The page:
Pasco-Hernando college trustees to ease public comment restrictions

Some students, staff say they’d like even more changes to the rules.
The Porter campus of Pasco-Hernando State College in Wesley Chapel.
The Porter campus of Pasco-Hernando State College in Wesley Chapel.
Published April 21, 2020

For years, the Pasco-Hernando State College board of trustees would listen to public comment only if the speaker won approval days in advance from the school’s president.

That was the board’s policy, despite state law guaranteeing Floridians the right to address public government bodies on items up for a vote.

The college’s newly formed faculty union, denied several times the right to speak, protested. And now the trustees appear ready to yield — but only to a point.

Related: Pasco-Hernando State College poised to let public speak at meetings without advance notice

When the board meets Tuesday evening, it will consider amending its rules to allow members of the public to comment on any item appearing on the agenda. And that agenda, which people used to have to request in writing from the president’s office, actually appeared online in advance for the first time in anyone’s memory, though no backup material was provided.

If the trustees approve the proposal, they will put their board in the same position as the State Board of Education that oversees state colleges.

But some faculty members and students aren’t convinced the move goes far enough.

“I definitely appreciate the time they’ve put into adjusting it and trying to accommodate everybody’s needs,” said Dealaney Allen, president of the west campus Student Government Association. “But it’s less of a change than we were wanting.”

Specifically, the students and instructors had asked that the board also provide open time for anyone to speak on items that do not appear on the agenda, similar to the way that most school boards operate. The idea came up at a trustee workshop in March, but did not make it to the final recommendation.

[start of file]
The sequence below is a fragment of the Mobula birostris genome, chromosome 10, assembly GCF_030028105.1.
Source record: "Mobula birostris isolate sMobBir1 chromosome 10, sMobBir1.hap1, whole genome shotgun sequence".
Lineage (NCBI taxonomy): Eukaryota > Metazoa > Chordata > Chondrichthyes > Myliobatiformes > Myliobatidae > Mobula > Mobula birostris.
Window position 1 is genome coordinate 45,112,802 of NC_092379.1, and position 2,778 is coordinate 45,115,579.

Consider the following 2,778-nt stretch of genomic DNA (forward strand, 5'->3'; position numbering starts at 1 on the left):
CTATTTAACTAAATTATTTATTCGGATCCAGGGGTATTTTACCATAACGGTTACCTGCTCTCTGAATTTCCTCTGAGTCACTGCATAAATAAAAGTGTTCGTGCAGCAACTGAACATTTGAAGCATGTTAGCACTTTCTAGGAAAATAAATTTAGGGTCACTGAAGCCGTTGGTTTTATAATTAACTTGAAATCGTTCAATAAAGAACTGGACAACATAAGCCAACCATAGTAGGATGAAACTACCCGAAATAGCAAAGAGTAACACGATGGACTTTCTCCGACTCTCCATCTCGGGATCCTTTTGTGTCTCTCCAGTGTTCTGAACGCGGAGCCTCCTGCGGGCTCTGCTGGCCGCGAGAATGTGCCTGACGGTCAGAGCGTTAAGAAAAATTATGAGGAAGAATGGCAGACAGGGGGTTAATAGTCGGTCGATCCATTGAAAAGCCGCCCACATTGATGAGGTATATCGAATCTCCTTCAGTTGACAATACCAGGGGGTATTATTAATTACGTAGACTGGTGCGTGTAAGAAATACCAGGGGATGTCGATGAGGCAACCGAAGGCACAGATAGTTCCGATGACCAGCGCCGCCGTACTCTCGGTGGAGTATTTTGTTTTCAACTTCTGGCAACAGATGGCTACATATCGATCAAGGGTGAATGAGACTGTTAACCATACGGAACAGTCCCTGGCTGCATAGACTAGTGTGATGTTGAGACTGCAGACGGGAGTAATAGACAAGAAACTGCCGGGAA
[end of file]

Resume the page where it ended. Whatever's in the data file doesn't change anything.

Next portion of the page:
Allen suggested the seeming unwillingness to broaden access to the board made the college governing process less open and more intimidating to students, who would still have to ask permission of the president to speak on unscheduled issues.

“We want to make sure the students have an opportunity to be heard,” she said.

Faculty union president Caitlin Gille had similar concerns. She, too, praised the trustees for the steps forward.

But she also worried that the administration could throttle conversation about items that are important to faculty and students, but haven’t risen to the level of a board vote. She noted that the president’s office had denied faculty requests to address the board on more than one occasion.

“The trustees don’t know everything going on,” Gille said. “It’s one-way communication.”

If the administration valued faculty, she added, it might choose to include them when making decisions instead of simply announcing changes. The union formed because of employees’ discontent.

She acknowledged that they could find ways around the public commenting rule, such as speaking on every scheduled agenda item.

“But that’s not the point,” Gille said. “What is it saying about our college if they’re not willing to let us speak to them?”

The trustees are scheduled to discuss this issue when they meet telephonically at 6 p.m. The public can attend the session by calling 1-888-585-9008, Conference code 692.935.907#.